Minnesota judge urges higher carbon price to guide utility system planning

Dive Brief:

  • An administrative law judge in Minnesota last week filed a report recommending the state overhaul the values it uses for the cost of carbon emissions, which are included whenever the state plans how it will generate electricity.
  • The proposal would move the cost of a ton of carbon dioxide emissions from less than $5 to between $11 and $57, reflecting social costs determined by the federal government in 2009.
  • MPR News reports on the possible change, noting it could make wind and solar look substantially cheaper than coal.

Dive Insight:

A lot has changed since 1997 – that's the year Titanic came out, rapper Notorious B.I.G. a.k.a. Biggie got shot and the Dow Jones cracked 7,000.

It's also the year Minnesota last determined the cost of carbon, pegging it, depending on factors, between $0.30/ton and $3.10/ton of carbon dioxide. Since then it's been raised to track inflation, but according to Minnesota advocacy group Fresh Energy, the cost still caps at less than $5/ton. But an ALJ recommendation to use the federal social cost, determined more than a decade later, could help better value the impacts and incentivize renewable energy, they say.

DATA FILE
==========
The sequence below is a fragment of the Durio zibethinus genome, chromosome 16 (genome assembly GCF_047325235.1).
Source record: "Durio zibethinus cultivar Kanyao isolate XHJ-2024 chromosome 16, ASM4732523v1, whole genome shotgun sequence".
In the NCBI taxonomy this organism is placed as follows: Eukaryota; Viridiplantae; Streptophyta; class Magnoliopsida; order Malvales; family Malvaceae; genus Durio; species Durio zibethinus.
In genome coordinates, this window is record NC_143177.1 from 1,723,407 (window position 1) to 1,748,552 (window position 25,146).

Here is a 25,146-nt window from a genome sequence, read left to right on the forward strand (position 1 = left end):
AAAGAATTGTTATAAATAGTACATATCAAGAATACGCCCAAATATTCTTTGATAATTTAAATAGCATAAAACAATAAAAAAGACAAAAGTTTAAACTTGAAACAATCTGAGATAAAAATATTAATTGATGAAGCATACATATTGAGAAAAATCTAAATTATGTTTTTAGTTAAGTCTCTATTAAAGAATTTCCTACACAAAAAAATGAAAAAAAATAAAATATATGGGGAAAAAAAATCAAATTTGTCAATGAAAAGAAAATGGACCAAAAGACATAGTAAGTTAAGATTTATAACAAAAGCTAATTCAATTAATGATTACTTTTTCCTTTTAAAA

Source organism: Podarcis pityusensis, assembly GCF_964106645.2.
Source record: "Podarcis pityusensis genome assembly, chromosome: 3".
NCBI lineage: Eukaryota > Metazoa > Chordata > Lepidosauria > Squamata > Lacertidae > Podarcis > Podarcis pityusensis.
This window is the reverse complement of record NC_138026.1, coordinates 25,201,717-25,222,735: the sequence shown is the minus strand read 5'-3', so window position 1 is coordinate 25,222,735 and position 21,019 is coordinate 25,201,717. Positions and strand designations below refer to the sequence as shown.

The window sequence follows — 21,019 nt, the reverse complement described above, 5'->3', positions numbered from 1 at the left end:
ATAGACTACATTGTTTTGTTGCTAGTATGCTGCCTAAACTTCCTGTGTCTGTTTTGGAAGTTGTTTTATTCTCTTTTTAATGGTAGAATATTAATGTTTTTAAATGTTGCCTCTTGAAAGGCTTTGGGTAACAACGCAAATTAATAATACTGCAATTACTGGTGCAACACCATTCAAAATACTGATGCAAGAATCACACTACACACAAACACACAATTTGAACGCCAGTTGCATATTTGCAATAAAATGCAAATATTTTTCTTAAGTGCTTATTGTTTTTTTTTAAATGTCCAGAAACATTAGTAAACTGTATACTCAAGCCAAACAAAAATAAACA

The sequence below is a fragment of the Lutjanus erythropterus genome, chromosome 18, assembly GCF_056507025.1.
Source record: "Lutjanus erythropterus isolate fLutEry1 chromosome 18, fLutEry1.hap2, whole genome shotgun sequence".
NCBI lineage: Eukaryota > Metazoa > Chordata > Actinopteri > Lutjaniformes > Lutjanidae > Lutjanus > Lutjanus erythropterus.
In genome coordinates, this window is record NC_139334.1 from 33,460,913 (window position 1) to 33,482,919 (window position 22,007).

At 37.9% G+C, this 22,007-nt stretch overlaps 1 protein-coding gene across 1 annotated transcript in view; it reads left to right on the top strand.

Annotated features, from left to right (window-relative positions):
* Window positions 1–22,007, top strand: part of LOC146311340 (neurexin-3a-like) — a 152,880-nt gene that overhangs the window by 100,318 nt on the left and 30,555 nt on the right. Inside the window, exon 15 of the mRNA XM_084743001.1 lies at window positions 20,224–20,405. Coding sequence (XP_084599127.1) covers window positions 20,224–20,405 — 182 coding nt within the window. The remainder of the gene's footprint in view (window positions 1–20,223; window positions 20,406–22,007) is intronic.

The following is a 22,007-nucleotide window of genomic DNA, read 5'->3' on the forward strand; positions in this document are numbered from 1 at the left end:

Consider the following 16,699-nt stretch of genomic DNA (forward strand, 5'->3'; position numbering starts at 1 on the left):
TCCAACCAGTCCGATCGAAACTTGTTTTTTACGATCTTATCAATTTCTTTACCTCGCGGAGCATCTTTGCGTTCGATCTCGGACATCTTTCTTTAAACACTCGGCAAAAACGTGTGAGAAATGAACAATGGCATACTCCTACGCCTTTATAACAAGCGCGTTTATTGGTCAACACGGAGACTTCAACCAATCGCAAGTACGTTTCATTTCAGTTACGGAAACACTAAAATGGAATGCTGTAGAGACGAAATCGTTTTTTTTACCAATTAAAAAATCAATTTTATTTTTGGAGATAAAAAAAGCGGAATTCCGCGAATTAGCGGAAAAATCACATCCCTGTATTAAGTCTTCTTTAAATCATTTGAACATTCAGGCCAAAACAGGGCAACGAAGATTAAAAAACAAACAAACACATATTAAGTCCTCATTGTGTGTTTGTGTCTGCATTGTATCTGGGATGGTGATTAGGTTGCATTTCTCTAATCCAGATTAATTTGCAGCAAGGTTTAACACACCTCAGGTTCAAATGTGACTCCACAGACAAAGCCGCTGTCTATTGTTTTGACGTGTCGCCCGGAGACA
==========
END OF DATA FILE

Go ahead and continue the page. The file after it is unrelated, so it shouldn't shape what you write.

"The ability to estimate the social cost of carbon has increased dramatically," the group said in a statement
 
Along with the Minnesota Pollution Control Agency and Minnesota Department of Commerce, several groups have recommended that the Public Utilities Commission use the 2009 federal values, and the PUC subsequently held a contested case that wrapped up in last year. The recommendation by the administrative law judge, filed last week, will be considered at a later date, they said.

“Fossil fuel power plant pollution costs Minnesotans more than $2.1 billion annually in health and environmental impacts, including emergency room visits and medical bills," said Stephen Polasky, regents professor of economics at the University of Minnesota, and an expert who testified in favor of the change.

The potential health impacts are " actually quite enormous," a retired physician supporting the proposal told the news outlet.

Business interests, however, see it differently.

"There isn't a business in Minnesota that doesn't want our economy to operate in a more environmentally sustainable manner,"  Minnesota Chamber of Commerce's Bill Blazar told MPR News. "The challenge, though, is to figure out a way to implement the policy in a way that keeps Minnesota companies competitive and employing Minnesotans."

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Top image credit: Flickr; Señor Codo